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FREE SPECIAL: Frank Romano & Bill Lamparter: Is Variable Data a Niche Market?

Addressing the issue of whether variable data is a niche market at the On Demand Conference were Frank Romano,

By WhatTheyThink Staff
Published: April 26, 2002

Addressing the issue of whether variable data is a niche market at the On Demand Conference were Frank Romano, Administrative Chair, School of Printing, RIT, and Bill Lamparter, President of PrintCom. Charlie Corr, Group Director, CAP Ventures Inc., introduced the topic by stating that "what sells digital printing today is not variable data but fast turnaround time and static POD is a larger opportunity." However, he added, "as print output drops in price, printers will be forced to provide services and solutions that provide higher margins.Variable data and the related services do this."

Current estimates of the variable data opportunity vary considerably, although there is agreement that it is growing. One question asked is-- if it’s so great how come it’s not more widely adopted? Another is-- how big is the opportunity, really, and can variable data printing actually become mainstream?

Romano gave his thoughts on the major barrier to growth, which, he predicts, is about to be removed. He declared that digital print quality is "acceptable in most cases" and "printers are the only ones who really look at quality." He then pointed to the real reason that users buy digital print – "automatic collation, output while-you-wait, very short runs ("like one") and variable data."

As to why the variable data industry has not grown as it could have, Romano blamed the manufacturers. I think that’s what he meant when he said, "they are abysmally stupid." Romano stated that manufacturers created the main barrier to widespread adoption-proprietary front-end software for creating the pages. Determined to "have control over their workflow," vendors expected graphic designers to be willing to use their design tools even though they worked only with the one device. "Graphic designers don’t work that way," declared Romano, "they don’t design for a specific machine. They want freedom."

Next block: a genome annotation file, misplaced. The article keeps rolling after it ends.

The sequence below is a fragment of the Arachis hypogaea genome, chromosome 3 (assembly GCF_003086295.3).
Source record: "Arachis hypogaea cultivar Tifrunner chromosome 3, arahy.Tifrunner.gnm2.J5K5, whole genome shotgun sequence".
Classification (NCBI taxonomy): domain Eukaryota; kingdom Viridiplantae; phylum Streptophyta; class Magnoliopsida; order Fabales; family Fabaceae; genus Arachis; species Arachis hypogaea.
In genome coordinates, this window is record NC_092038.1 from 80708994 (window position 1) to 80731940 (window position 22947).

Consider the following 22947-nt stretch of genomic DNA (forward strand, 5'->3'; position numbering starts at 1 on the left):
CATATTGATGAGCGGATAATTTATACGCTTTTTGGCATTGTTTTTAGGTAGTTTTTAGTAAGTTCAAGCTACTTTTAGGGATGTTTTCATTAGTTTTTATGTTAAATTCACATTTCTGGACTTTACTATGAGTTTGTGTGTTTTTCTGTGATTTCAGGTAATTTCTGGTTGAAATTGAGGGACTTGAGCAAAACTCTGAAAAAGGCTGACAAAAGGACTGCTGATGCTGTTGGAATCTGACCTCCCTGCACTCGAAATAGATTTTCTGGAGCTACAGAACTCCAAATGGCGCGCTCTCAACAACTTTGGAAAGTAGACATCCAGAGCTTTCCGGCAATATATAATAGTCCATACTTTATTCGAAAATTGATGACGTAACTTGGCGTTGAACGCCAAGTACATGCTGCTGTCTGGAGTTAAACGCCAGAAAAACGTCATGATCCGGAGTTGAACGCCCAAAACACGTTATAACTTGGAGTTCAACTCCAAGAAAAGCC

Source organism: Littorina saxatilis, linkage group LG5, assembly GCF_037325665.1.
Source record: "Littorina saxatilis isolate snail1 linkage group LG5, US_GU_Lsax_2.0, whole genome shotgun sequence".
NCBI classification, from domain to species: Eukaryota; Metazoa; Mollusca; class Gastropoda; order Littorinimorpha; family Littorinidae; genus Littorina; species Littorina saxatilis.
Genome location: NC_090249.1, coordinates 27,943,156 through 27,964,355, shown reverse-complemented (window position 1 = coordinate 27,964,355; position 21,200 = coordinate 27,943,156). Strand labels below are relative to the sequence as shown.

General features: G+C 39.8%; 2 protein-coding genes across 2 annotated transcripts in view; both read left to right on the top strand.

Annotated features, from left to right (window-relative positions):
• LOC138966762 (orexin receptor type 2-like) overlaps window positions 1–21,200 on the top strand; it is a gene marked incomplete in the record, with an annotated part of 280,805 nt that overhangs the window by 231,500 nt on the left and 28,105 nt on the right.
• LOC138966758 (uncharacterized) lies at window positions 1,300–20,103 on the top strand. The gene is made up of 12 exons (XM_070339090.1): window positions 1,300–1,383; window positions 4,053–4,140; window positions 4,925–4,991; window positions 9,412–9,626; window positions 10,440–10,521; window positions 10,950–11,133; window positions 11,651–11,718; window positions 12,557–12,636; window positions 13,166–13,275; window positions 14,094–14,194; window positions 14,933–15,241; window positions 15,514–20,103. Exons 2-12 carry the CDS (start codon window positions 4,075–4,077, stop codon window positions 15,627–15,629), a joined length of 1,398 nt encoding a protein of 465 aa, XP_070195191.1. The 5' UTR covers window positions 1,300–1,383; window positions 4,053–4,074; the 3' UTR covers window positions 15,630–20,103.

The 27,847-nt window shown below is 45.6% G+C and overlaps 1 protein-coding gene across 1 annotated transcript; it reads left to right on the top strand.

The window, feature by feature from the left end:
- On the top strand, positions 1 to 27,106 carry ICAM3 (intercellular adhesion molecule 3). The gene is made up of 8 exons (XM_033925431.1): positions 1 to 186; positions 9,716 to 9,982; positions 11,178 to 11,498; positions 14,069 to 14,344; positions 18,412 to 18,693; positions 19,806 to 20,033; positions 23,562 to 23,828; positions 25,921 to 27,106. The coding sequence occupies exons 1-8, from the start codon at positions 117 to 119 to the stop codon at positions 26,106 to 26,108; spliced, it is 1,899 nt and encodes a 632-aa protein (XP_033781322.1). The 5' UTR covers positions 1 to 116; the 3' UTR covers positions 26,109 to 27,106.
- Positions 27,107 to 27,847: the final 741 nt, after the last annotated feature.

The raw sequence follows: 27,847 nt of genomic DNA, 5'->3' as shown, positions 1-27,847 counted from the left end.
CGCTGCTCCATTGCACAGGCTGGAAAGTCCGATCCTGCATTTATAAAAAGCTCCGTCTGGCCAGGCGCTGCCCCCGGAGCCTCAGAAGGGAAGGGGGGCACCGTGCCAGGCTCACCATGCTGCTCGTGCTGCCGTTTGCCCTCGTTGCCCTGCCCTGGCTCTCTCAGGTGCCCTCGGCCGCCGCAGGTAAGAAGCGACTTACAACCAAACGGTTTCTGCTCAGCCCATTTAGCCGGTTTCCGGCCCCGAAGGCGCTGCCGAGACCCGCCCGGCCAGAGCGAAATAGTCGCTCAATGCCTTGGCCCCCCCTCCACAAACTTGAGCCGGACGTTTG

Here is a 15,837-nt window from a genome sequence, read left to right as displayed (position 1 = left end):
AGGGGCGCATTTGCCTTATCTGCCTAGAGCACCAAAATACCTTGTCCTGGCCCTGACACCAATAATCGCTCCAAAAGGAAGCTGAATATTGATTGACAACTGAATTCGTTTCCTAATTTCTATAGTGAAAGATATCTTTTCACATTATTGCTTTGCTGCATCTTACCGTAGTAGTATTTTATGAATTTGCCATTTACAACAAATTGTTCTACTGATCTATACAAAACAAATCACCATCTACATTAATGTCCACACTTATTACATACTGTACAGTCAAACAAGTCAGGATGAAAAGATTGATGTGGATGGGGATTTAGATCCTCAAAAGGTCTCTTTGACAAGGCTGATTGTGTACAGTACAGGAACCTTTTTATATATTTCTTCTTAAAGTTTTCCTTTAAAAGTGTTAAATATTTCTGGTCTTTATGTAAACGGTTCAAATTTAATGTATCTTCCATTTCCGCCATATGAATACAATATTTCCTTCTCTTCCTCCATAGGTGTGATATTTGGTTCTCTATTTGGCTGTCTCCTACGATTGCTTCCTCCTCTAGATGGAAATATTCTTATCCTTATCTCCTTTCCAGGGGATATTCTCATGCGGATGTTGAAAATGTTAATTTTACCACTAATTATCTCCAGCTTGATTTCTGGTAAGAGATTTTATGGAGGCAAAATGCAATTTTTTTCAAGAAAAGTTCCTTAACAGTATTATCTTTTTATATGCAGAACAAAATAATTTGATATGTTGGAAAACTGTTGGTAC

As a result, the early variable data jobs were large and complex, aided by the need to pull together a team that was willing to focus on one output device. "Since teams could not be assembled for the smaller jobs at the entry level part of the market," stated Romano, "vendors had succeeded in starting at the top." Where do you go from there? The good news is that, after many years of effort, a standard is expected to be adopted in 30 days. This is PPML/VDX-one package that will go to any device. Romano believes "the pieces have now come together" to launch the variable data market.

Lamparter called variable printing "a 30 year old embryonic niche market" in its current state. It is 30 years old because the inkjet has been around that long, embryonic because it is at the beginning of "an explosion" and niche because it is still very small. He estimates that only 6% of print is currently variable, but expects this to grow to 25% by 2010-2015. Describing his position as "very bullish," Lamparter gave his reason as "it meets the growing needs in the marketplace." He listed these needs as "a strong drive to reduce costs, the replacement of mass marketing with target marketing and the requirement for a faster time-to-market."

Lamparter acknowledged that electronic media is also moving towards meeting these needs, but are similarly experiencing barriers to adoption. The barriers for variable data printing, according to Lamparter, are "lack of knowledge of what can be achieved by marketing managers, database limitations and the high cost of databases and printing." High response rates are an attractive potential, but he is dubious that buyers know how to "use their data" and "can predict the kind of personal data that should be used to get the prospect to buy something they would not have bought otherwise."

The cost of operation must be lowered; says Lamparter, even though variable data jobs will produce higher response rates, "printers will also use the equipment for static jobs." The costs for creating and maintaining a database "are a major inhibitor." Lamparter urges vendors to focus on the database issue "at the customer level and include the IT guy and marketing manager in the fold." In fact, a study of buyers by printbuyersonline.com and PODi showed that, although only a small number of buyers have looked to the vendors for education, they were satisfied when they did.

As for the printers, studies show consistently that buyers are looking to their printers as a main source for education. Since the marketing person must be educated for variable data to move to the mainstream, Lamparter concludes, "the printer must develop a project approach to selling, costing and pricing."


So, is variable data a niche market? It certainly is now. In fact, printers are using it as a business differentiator. But, as the barriers are identified and overcome, it seems certain to have double digit growth. It also seems likely that, after getting used to customized materials (assuming privacy concerns are overcome), that consumers would want more. Yet, no one can really predict how far variable data printing will go--one reason being that we don’t know to what extent its electronic competition will challenge.



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